There are almost 7000 languages in the world, but every two weeks one goes silent.
People who speak the world’s dominant languages—English, Spanish, Chinese—believe that a common language binds us and makes us one unified people. But such unification is also a loss of culture.
A language that is embedded into song, behavior and belief keeps a community intact. Language is an intimate moral compass, a belonging.
These photographs show Tuvans from the central Russian steppes, the Seri people who live on the shore of Mexico’s Sea of Cortez, and the Aka people who live in remote northeast India.
There are also the lone survivors of Native American tribes who are struggling to keep not only their words, but their very identity. Johnny Hill Jr. is Chemehuevi, from Arizona. He is one of only two remaining fluent native speakers.
“I live alone and talk to myself to remember. Not out loud but quietly in my own heart,” he says. “It’s difficult to remember the words with no one to speak to. It’s like a bird losing feathers. You see one float by and there it goes—another word gone.
“I speak it inside my heart”
Johnny Hill, Jr. of Parker, Arizona, is one of the last speakers of Chemehuevi, an endangered Native American language. He says, “It’s like a bird losing feathers. You see one float by, and there it goes—another word gone.”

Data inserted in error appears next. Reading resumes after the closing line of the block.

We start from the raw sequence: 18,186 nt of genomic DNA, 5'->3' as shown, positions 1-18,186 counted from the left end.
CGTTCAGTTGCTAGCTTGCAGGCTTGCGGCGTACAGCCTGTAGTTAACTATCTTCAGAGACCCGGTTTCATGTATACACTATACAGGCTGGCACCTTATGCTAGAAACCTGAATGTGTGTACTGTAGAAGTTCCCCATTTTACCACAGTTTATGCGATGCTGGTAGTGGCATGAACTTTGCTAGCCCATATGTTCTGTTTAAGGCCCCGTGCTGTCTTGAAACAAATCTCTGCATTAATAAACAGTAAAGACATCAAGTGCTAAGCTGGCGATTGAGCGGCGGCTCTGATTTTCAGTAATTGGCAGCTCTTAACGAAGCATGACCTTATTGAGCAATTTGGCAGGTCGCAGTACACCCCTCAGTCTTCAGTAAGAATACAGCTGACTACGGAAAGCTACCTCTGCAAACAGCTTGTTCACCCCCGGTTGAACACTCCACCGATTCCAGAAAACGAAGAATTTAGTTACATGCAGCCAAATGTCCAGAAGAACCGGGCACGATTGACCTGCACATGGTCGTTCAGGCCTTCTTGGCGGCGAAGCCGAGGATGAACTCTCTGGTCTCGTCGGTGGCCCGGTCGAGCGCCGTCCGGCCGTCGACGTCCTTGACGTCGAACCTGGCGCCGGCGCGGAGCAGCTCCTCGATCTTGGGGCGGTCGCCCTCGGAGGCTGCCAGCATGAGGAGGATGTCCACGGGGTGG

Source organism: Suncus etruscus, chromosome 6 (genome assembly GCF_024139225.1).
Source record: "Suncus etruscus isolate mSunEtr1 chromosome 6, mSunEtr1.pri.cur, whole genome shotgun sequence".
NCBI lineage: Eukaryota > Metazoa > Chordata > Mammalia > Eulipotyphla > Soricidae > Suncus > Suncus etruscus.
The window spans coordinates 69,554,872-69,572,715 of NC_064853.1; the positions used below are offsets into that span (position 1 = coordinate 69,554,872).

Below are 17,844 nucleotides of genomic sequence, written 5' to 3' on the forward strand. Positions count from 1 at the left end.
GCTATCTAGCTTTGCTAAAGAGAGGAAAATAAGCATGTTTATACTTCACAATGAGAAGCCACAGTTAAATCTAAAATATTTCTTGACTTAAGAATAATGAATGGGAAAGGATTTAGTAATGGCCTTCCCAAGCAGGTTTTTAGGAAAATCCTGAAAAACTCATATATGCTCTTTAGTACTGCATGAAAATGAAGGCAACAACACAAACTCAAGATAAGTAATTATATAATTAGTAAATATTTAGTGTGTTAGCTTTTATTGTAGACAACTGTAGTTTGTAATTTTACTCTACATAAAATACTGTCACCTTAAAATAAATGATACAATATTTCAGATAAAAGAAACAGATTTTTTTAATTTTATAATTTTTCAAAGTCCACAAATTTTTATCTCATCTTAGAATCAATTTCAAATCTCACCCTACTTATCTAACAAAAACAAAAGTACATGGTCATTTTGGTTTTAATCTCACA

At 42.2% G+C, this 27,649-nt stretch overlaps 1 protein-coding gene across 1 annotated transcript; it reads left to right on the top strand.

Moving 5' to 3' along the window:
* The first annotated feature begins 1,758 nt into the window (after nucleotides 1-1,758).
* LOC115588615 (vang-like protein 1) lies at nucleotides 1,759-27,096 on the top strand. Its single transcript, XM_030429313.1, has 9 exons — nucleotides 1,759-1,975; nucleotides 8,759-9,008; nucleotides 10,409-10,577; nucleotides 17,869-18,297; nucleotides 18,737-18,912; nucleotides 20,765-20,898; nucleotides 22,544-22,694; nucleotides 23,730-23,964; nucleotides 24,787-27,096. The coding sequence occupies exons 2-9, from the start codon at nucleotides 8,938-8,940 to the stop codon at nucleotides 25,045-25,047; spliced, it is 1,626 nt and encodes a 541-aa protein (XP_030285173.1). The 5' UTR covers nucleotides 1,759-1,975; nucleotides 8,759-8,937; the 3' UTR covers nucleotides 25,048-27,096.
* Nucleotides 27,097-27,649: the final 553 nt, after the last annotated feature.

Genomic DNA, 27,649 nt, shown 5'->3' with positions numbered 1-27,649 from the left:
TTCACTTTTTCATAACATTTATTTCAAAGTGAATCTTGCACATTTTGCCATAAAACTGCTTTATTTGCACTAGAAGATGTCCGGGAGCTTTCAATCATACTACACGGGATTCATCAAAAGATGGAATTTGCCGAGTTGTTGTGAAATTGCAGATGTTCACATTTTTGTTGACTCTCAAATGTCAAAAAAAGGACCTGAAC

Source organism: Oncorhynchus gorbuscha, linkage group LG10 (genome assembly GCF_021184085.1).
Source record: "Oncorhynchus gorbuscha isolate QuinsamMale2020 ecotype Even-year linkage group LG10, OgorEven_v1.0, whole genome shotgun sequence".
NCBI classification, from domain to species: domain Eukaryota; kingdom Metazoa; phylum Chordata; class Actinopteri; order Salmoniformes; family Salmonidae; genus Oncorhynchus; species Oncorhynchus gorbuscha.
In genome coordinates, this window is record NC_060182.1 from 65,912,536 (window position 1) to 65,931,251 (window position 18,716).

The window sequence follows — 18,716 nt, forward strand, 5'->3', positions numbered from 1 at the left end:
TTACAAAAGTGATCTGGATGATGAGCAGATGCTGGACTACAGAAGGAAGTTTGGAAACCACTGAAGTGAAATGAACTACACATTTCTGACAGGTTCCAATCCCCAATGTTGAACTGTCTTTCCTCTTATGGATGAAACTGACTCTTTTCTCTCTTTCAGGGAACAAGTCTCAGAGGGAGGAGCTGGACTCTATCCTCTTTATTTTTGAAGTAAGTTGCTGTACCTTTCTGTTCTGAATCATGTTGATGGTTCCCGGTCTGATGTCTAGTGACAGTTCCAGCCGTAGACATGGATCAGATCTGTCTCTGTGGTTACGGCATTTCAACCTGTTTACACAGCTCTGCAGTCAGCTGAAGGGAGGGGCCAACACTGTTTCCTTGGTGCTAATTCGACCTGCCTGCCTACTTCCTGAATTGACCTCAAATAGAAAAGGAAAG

“My mother’s mother has been here before.”
Melodie George-Moore was discouraged from speaking her tribal language while growing up. “Why learn Hupa? Everyone who speaks it is dead.” But she sensed her destiny was tied to learning the Hupa language, and so she has learned it well enough to fulfill her role as a medicine woman. Moore believes that answers to the troubles faced by her tribe may be found in the stories of her ancestors.
“The white language doesn’t go deep enough.”
Charlie “Red Hawk” Thom is a medicine man and ceremonial leader. He says that English goes in one ear and out the other: it never touches the heart. Karuk, he says, begins in the heart and moves to the mind. To say you love something, you say ick-ship-eee-mihni. “This is serious,” he says. “If you tell a woman eee-mihni, well, you’d better be ready to marry her.”
“This mountain has my heart.”
Caleen Sisk is the spiritual leader and the tribal chief of the Winnemem Wintu tribe—and a last speaker of the language that sustains her people’s identity. Above you see her sending smoke prayers up to Mount Shasta.
For a hundred years, the tribe has been fighting with the U.S. government over its territory along the McCloud River, abutting Mount Shasta, which they consider their birthplace. Loss of land and loss of language are connected, says Sisk. “This land is our church.”
[ songgaar ]
‘go back’ or ‘the future’
[ burungaar ]
‘go forward’ or ‘the past’
Tuvans believe that the past is ahead of them while the future lies behind. The children who flock to this bungee-cord ride outside the National Museum of Tuva look to the future, but it’s behind them, not yet seen.
[ khei-àt ]
‘air horse’ or ‘a spiritual place within’
Ai-Xaan Oorzhak throat sings and plays the igil, or horse-head fiddle, with bow techniques like “make horse walk.” Singers use the term “air horse” to describe the spiritual depths they draw from to produce the harmonic sounds.
[ oktaar ]
‘to throw or take down’
A Tuvan wrestling match is decided when the first man is thrown to the ground—when any part of his body other than the soles of his feet touches the ground. Valeriy Ondar and Sholban Mongush warm up in traditional costumes at a celebration in Kyzyl featuring more than 250 wrestlers competing for cars, refrigerators, and a stove. Competitors can be locked in positions for hours, testing each other’s points of power and weakness.